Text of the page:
SOUND AND FURY: THE ART OF HENRY DARGER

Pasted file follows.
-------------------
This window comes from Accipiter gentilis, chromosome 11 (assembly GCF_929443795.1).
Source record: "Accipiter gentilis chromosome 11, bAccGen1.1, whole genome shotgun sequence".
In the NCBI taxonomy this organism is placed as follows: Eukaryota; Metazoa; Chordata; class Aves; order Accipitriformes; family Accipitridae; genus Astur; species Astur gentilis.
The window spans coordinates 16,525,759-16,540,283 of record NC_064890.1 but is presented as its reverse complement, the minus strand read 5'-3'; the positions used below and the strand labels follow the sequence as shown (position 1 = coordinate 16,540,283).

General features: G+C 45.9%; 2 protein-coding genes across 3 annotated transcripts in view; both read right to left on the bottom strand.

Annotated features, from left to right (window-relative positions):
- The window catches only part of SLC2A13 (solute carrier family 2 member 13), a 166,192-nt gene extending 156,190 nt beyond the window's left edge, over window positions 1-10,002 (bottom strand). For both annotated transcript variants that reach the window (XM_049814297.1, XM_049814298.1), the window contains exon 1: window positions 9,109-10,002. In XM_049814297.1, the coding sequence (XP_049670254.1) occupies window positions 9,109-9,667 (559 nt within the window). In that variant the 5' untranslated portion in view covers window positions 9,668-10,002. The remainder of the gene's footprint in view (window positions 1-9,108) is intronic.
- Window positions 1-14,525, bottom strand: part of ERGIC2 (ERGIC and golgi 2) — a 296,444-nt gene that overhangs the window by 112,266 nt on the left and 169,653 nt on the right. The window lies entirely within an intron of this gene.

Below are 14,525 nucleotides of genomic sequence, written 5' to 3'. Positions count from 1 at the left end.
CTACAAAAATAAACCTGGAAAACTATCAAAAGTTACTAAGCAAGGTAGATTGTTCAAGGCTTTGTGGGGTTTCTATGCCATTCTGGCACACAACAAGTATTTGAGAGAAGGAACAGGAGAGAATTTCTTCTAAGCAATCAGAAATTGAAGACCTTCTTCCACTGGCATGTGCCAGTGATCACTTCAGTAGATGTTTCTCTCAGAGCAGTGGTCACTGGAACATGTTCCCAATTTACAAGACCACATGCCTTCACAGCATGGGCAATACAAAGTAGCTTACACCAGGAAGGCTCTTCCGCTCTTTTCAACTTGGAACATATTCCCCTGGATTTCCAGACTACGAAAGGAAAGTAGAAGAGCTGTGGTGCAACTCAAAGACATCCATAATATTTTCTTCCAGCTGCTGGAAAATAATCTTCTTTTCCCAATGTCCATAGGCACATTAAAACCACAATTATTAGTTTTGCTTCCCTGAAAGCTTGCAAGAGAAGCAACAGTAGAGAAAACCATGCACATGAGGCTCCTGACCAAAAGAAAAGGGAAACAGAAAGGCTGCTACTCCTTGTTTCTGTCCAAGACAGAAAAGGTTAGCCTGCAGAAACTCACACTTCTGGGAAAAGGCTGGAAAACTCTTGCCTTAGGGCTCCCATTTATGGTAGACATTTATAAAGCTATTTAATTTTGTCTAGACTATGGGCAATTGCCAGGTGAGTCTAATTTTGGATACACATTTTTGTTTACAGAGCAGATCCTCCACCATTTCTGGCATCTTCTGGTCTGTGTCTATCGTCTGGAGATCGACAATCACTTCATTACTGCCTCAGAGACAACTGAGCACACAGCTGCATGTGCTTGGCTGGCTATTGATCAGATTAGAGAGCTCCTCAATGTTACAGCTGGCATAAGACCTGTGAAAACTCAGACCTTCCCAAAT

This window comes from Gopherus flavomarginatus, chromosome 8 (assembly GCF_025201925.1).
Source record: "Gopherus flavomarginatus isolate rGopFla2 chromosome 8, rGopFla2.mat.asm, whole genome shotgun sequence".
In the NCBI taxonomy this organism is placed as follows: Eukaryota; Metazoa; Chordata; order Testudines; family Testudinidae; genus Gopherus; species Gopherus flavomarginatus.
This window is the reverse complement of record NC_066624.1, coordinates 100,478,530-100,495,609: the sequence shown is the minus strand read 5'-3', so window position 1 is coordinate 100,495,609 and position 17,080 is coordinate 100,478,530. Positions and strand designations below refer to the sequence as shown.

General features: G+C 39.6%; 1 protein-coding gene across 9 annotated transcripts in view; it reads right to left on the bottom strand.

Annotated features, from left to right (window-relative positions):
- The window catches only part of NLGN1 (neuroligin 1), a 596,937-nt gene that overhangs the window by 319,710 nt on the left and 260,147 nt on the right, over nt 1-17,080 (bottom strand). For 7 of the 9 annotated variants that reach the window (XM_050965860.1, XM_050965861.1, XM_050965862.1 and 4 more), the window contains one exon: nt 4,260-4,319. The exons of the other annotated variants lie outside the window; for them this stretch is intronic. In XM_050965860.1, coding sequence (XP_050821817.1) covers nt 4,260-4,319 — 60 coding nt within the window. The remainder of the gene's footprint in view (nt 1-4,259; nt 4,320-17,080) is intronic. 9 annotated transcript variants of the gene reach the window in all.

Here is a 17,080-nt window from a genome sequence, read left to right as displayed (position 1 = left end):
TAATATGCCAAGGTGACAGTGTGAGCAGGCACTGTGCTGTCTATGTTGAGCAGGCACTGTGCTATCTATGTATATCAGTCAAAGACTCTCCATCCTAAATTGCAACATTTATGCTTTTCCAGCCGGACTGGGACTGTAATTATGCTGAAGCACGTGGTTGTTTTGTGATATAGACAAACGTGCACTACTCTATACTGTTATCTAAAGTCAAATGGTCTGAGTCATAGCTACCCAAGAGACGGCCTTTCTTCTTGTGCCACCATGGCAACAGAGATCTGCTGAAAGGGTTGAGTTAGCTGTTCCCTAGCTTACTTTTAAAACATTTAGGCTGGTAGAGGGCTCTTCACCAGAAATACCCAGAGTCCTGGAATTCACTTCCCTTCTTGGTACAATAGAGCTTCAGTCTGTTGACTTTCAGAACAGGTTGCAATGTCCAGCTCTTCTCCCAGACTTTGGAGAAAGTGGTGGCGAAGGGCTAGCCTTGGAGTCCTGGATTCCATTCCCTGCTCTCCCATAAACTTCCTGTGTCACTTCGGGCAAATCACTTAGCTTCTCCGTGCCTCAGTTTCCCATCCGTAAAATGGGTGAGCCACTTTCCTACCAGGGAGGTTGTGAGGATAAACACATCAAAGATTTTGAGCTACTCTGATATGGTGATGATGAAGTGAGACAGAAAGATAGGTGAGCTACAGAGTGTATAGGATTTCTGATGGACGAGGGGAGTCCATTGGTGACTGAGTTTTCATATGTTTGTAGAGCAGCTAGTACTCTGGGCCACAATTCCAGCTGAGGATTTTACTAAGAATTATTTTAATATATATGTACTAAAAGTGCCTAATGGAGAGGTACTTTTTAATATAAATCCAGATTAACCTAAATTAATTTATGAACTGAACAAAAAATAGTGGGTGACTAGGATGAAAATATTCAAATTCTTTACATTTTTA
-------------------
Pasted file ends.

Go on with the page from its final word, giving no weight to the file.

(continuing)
When the reclusive American janitor Henry Darger died in 1973, he left behind an unprecedented body of drawings, scroll-like watercolors and a 15,000 page novel called The Story of the Vivian Girls, in What Is Known as the Realms of the Unreal, of the Glandeco- Angelinnian War Storm, Caused by the Child Slave Rebellion. Discovered by Darger's landlord, these works -- which are populated largely by trans-gendered and often partially clothed girls who war righteously against evil adults and monsters -- are now universally considered some of the most important and interesting artworks by any self-taught artist in modern history. In 2006 La Maison Rouge in Paris opened the most extensive exhibition of Darger's work ever in Europe. This second edition of the exhibition catalogue features a selection of classic works, as well as an essay by Edward Madrid Gomez, who writes, "Knowing what we know about this loner's life, it seems that no one else but Darger could have produced it, in the same way that we cannot imagine the ground-breaking works of such artists as Beethoven, Picasso, Wolfli or Joyce emerging from the minds or spirits of anyone else except these geniuses, whose talents have helped define just how far-reaching and accomplished artistic creativity can be."